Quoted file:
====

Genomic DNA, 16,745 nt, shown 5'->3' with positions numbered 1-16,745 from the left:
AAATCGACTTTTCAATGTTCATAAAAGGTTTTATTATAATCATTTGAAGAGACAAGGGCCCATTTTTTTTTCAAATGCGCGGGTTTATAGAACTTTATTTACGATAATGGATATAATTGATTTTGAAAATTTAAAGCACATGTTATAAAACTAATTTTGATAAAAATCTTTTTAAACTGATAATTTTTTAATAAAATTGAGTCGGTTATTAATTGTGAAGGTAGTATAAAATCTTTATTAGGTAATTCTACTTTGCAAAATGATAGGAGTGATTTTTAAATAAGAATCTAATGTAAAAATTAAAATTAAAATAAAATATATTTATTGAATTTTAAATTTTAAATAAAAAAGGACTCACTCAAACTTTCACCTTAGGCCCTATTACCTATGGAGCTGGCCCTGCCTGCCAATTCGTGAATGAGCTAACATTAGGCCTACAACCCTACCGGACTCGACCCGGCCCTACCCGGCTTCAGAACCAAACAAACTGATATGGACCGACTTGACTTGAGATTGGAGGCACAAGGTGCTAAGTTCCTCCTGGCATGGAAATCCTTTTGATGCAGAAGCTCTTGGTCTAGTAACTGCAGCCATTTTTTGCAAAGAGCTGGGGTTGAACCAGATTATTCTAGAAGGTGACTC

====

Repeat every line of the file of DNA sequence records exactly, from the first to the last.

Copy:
Genomic DNA, 16,745 nt, shown 5'->3' with positions numbered 1-16,745 from the left:
AAATCGACTTTTCAATGTTCATAAAAGGTTTTATTATAATCATTTGAAGAGACAAGGGCCCATTTTTTTTTCAAATGCGCGGGTTTATAGAACTTTATTTACGATAATGGATATAATTGATTTTGAAAATTTAAAGCACATGTTATAAAACTAATTTTGATAAAAATCTTTTTAAACTGATAATTTTTTAATAAAATTGAGTCGGTTATTAATTGTGAAGGTAGTATAAAATCTTTATTAGGTAATTCTACTTTGCAAAATGATAGGAGTGATTTTTAAATAAGAATCTAATGTAAAAATTAAAATTAAAATAAAATATATTTATTGAATTTTAAATTTTAAATAAAAAAGGACTCACTCAAACTTTCACCTTAGGCCCTATTACCTATGGAGCTGGCCCTGCCTGCCAATTCGTGAATGAGCTAACATTAGGCCTACAACCCTACCGGACTCGACCCGGCCCTACCCGGCTTCAGAACCAAACAAACTGATATGGACCGACTTGACTTGAGATTGGAGGCACAAGGTGCTAAGTTCCTCCTGGCATGGAAATCCTTTTGATGCAGAAGCTCTTGGTCTAGTAACTGCAGCCATTTTTTGCAAAGAGCTGGGGTTGAACCAGATTATTCTAGAAGGTGACTC